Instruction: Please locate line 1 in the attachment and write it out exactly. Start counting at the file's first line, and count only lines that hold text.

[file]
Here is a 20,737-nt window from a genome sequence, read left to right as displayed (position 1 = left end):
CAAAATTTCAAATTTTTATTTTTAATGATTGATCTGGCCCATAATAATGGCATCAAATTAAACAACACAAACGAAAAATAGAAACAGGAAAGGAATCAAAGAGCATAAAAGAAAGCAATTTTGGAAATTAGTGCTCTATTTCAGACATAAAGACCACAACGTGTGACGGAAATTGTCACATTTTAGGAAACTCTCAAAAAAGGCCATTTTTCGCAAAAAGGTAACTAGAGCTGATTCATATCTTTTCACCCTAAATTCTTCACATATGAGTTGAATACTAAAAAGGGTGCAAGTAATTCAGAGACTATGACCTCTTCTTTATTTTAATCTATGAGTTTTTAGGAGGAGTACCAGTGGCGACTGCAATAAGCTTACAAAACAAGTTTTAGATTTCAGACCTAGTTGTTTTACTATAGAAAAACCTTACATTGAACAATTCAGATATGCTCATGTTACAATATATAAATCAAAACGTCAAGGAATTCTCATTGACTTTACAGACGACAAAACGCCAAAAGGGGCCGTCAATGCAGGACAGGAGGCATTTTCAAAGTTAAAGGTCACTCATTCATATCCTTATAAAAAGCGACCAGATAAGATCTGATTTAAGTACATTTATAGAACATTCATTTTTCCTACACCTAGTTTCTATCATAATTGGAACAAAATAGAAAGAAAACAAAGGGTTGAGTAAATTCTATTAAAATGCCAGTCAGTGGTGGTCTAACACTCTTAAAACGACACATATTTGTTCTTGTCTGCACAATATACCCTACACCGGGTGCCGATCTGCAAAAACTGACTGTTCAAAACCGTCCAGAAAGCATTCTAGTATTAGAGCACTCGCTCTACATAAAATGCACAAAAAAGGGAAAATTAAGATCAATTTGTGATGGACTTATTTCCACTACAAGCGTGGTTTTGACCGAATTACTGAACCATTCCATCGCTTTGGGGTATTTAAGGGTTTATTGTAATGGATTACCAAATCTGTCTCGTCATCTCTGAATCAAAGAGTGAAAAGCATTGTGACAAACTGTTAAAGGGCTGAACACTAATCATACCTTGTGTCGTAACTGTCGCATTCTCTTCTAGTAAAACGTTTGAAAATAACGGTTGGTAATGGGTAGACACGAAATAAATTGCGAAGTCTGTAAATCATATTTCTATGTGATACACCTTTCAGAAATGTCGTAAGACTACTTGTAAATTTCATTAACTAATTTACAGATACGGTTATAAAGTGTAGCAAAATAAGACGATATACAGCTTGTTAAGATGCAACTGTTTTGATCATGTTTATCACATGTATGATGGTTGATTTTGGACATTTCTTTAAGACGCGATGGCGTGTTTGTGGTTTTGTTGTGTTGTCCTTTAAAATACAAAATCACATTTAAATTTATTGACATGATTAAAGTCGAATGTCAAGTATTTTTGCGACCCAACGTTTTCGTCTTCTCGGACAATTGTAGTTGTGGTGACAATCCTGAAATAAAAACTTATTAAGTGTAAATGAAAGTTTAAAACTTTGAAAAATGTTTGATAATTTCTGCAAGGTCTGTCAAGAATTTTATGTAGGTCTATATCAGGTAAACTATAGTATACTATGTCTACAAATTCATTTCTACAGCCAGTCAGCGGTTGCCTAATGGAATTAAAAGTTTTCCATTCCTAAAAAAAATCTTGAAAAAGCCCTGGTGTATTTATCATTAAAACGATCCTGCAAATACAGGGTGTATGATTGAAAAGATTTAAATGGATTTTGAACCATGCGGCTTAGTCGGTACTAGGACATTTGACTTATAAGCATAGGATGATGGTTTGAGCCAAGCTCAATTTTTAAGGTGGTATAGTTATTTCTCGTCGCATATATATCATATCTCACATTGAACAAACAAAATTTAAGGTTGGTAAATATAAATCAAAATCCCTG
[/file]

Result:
Here is a 20,737-nt window from a genome sequence, read left to right as displayed (position 1 = left end):